What to pay tipped workers becomes focus of minimum wage hike debate

NH House, Senate versions differ on calculating amount
Senate President Donny Soucy says the Senate is focused on ‘streamlining the tipped wage’ in response to concerns from businesses.

There doesn’t seem to be much difference between the House and the Senate versions of Senate Bill 10, which both increase the minimum wage from $10 an hour at the beginning of next year and to $12 at the start of 2022.

But there is a big difference in how they to calculate the tipped wage – a difference that is crucial to the New Hampshire Lodging and Restaurant Association as well as anyone else who employs a tipped worker and, of course, to the tipped workers themselves.

The House also cut out the Senate’s attempt to cut some employers a break, allowing them to pay $11 an hour for those that offer sick days and didn’t add its own $1-an-hour discount on a temporary training wage.

Currently, tipped workers are paid 45 percent of the current minimum wage, which is the federal minimum of $7.25 an hour. That comes out to $3.27 an hour. The theory is that the tips are more than enough to put them over the minimum wage, a theory that is hotly contested.

While most agree that is definitely true for a busy upscale restaurant, those who advocate a higher tipped wage argue that it is not at all certain for a struggling diner in a rural area.

House Bill 186, another bill that would have increased the minimum to $12 by 2022 also would increase the tipped wage to 50 percent of the minimum. By itself, that would mean a 36-cent hike, to $3.63 an hour. But it would go up to $6 an hour by 2012.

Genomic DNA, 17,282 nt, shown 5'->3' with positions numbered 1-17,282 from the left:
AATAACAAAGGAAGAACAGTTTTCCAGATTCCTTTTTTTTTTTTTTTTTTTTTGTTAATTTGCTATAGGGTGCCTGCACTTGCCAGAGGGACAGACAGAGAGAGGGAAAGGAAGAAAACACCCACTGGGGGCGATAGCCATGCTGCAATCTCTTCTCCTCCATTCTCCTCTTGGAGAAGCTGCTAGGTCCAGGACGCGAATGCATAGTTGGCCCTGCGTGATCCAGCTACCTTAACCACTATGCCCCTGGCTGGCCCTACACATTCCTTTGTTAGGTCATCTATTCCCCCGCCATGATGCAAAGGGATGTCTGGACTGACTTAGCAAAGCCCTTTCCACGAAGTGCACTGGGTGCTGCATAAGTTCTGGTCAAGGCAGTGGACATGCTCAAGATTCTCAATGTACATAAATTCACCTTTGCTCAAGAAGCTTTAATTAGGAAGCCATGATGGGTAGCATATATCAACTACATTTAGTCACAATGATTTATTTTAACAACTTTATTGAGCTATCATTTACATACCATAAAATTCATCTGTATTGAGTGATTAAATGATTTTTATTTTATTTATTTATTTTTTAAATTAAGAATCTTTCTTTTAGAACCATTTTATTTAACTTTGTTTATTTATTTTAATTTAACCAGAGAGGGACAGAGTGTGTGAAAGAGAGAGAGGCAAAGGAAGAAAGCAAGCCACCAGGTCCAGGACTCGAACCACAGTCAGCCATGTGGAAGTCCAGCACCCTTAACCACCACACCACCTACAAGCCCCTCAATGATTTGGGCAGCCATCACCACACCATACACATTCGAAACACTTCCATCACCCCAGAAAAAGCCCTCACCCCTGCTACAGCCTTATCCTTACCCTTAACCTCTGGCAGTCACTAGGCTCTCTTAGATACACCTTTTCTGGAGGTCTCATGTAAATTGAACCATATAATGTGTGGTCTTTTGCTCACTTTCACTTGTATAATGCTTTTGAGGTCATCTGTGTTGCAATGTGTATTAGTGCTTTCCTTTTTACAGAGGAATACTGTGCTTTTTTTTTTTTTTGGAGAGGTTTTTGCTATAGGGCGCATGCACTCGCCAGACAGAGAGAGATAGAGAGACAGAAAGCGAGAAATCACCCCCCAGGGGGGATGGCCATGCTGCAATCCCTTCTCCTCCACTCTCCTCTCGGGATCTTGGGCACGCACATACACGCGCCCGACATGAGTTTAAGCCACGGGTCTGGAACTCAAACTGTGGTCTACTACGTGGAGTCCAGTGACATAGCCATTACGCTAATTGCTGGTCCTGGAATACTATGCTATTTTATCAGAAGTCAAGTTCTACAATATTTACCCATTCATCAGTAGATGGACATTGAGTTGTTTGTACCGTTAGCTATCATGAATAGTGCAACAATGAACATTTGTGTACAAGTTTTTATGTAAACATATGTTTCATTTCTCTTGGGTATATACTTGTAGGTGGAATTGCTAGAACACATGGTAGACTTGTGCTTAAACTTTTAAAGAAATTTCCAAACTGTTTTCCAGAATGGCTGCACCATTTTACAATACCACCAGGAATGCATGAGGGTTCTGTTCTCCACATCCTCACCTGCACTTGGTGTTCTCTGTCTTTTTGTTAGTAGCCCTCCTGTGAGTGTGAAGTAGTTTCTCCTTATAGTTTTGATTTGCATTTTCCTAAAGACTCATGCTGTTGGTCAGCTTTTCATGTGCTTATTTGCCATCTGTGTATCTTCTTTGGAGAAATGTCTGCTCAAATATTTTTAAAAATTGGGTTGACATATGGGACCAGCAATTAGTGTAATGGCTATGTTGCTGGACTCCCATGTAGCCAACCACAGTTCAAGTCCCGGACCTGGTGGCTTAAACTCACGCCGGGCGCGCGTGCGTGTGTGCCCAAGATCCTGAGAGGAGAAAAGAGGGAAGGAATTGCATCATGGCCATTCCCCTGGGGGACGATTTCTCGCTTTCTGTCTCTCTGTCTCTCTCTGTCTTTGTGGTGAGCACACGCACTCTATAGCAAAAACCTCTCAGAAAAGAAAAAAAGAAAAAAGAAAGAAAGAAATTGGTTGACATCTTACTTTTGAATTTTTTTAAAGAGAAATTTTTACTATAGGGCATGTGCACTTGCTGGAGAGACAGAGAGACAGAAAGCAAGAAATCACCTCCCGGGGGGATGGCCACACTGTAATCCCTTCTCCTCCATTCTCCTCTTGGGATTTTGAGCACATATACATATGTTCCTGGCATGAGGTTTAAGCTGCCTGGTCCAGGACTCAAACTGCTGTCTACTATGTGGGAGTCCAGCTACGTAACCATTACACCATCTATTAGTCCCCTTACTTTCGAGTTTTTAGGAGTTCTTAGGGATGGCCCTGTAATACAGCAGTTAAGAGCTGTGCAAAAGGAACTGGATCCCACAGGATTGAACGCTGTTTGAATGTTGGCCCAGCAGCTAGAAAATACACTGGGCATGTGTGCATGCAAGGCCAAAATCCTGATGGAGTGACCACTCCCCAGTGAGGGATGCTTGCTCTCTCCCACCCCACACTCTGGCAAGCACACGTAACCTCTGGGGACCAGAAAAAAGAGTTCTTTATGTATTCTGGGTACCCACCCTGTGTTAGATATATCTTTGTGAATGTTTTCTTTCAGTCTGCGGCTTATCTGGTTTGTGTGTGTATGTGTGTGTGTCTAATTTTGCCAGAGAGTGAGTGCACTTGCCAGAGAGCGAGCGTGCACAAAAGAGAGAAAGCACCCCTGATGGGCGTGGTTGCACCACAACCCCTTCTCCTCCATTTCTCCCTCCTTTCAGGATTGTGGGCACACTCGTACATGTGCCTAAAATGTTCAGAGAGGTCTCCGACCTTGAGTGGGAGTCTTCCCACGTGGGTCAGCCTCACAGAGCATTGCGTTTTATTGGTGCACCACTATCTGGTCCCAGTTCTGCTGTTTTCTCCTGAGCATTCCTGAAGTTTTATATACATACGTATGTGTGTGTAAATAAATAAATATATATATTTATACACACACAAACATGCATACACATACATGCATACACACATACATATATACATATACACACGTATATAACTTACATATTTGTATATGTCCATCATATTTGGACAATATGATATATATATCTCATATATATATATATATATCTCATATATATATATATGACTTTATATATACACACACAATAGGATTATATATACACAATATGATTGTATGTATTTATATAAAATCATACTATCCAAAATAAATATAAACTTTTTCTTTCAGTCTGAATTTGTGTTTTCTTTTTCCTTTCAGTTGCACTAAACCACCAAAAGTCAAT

That was what concerned Tom Boucher, owner of Great NH Restaurants, when he testified against SB 10. He had no problem paying his workers $12 an hour, he said, considering he pay them more than that. And he agreed that it the minimum wage has not kept up with inflation, but tips have, since they are usually based on the total bill.

So, he argued, increasing wages for tipped workers would affect his ability to increase the wages of those in kitchen, who don’t receive tips. Instead, he suggested, a compromise: the Senate committee detach the tipped wage from the minimum and fix it at a specific rate.

So the Senate Commerce Committee set the tipped minimum to $4 an hour for next year, a bit of a raise, but not as much as they would eventually get under the House bill. The Senate then voted on May 23 to shelve HB 186, sending it back to the committee. Five days after that, the House Labor Committee took the fixed tipped minimum out of SB 10, again tying it to the minimum wage, at 50 percent.

And that was what the House passed back to the Senate on Tuesday, on a 209-139 vote. The differences between the two versions will have to be ironed out in a conference committee, if it is to ever reach Governor Chris Sununu’s desk.

Senate President Donna Soucy, D-Manchester, the prime sponsor of SB 10, said the Senate was listening to the concerns of business by “streamlining the tipped wage.”

“I’m grateful for the ongoing support from my colleagues in both chambers on this important effort and look forward to continued collaboration and work on the tipped wage component to ensure we put forward the best bill possible,” she said in a prepared statement to NH Business Review.

In the end, it may not make much difference if it does. Neither the House vote, nor the Senate’s 14-10 vote to pass its version in March, would be enough to overcome a gubernatorial veto. Sununu has said that he is opposed to increasing the minimum wage and is unlikely to sign it into law.

But will he veto it? Unlike Senate Bill 1, the paid family and medical leave insurance bill that he vetoed shortly after it reached his desk, Sununu has not explicitly said he would veto a minimum wage bill. It is possible that Sununu could allow it go into effect without his signature, and focus his veto fights on other issues, such as the budget, which also includes a paid family and medical leave insurance program. It might even be possible that the tipped wage issue might make the difference between the governor vetoing the minimum wage, or allowing it to increase.

Only the governor would be able to answer that. And at deadline, his press office did not respond to an email seeking comment about his intentions.


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